We sent Timothy, who is our brother and co-worker in God’s service in spreading the gospel of Christ, to strengthen and encourage you in your faith, so that no one would be unsettled by these trials. For you know quite well that we are destined for them. 1 Thessalonians 3:2-3 (NIV).
Are we destined for trouble? Answer: yes. Does that mean God is indifferent or not present? Answer: no. Gee, those easy answers couldn’t be more difficult.
“Life is hard. It’s harder if you’re stupid.” That’s a meme supposedly quoting John Wayne. No disrespect intended to the Duke (who, nearly 40 years after his death, is still my favorite actor) but we’re all stupid. Stupidity is a symptom of sin; bad choices yielding more bad choices is symptomatic of sin starting off the whole process. And our choices do largely determine our outcome. Bad choices are almost guaranteed to make hard times even harder. Don’t believe me? Ask anyone who’s gotten into crime, or drugs, or adultery, or a web of lies. Stupidity only makes things worse.
Sometimes it seems like that’s all we’re destined for, as if God has it in for us. As if God has abandoned us. Depression entrenches that impression; so do negativity, exhaustion, anger, and pain. Yet, if you think God does indeed have it in for us, that He sets things in motion but then takes a hands-off approach as we live, how do you explain Him constantly sustaining us in life? How do you explain the feeling of release that comes from compassion, or forgiveness? How can we not see that it is the hand of Jesus at work in our lives when we act out in ways that demonstrate His love, His patience, His empathy, His heart?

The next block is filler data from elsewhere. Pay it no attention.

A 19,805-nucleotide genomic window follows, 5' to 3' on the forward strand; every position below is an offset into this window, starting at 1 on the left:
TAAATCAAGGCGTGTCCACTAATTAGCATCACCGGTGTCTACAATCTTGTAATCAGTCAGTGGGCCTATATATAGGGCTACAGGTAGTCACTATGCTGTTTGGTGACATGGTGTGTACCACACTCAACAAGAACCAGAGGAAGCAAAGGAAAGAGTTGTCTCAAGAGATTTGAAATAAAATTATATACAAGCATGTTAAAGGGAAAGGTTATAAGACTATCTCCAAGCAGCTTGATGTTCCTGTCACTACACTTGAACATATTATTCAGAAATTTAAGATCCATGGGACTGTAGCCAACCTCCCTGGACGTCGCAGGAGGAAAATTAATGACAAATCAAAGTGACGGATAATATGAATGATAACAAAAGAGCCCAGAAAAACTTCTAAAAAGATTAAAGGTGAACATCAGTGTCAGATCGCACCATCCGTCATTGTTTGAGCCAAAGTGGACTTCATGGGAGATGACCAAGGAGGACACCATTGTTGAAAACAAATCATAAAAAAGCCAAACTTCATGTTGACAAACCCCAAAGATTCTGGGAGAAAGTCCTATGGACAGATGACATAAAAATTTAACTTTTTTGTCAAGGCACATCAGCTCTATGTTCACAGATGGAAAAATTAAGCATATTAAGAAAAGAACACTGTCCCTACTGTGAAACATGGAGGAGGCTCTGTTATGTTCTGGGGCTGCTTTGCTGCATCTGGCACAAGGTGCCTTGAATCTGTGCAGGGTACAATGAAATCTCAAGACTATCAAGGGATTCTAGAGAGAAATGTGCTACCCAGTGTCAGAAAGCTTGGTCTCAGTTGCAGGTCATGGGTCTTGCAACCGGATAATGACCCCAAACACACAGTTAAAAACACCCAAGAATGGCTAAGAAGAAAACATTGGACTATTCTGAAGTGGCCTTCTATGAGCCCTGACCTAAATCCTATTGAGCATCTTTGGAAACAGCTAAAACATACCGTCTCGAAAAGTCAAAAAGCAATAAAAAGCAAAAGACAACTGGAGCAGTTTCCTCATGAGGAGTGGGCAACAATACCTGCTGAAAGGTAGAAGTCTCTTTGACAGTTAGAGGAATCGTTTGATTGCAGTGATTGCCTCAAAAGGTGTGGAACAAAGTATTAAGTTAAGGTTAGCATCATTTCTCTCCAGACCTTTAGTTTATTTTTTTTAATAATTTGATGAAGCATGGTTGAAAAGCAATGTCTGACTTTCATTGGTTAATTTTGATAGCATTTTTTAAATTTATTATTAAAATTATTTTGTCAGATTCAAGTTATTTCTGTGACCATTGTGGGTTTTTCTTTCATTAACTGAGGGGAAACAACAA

Paul was lonely in Athens, and Athens was a hostile place for a follower of this new belief system called “Christianity.” Think of it as the San Francisco of its day, but with a better appreciation for democracy yet having poorer standards of sanitation. It would have been tough to endure, even for a gifted spirit like Paul. Yet he sent his friend Timothy to Thessalonica because Thessalonica needed Timothy more. That wasn’t just Paul being pragmatic or realistic: it was the heart of Jesus at work in him, causing Paul to act in ways that edified and encouraged others. Paul knew he could expect trouble, especially when his ‘forces’ were separated and divided. Yet he knew God would provide, that God would be with him, that even when troubles seemed destined, God would work in him to help him endure, persevere, and build hope.
We’re no different. Life is harder when we’re stupid; Paul did stupid things, too. But Paul trusted Christ implicitly and that allowed him to move beyond adversity and into the realm of miracles called “faith.” I think the Duke would agree.
For further reading: Romans 5:3-5, Thessalonians 3:4.
Lord, help me to rely more on you, to overcome adversity.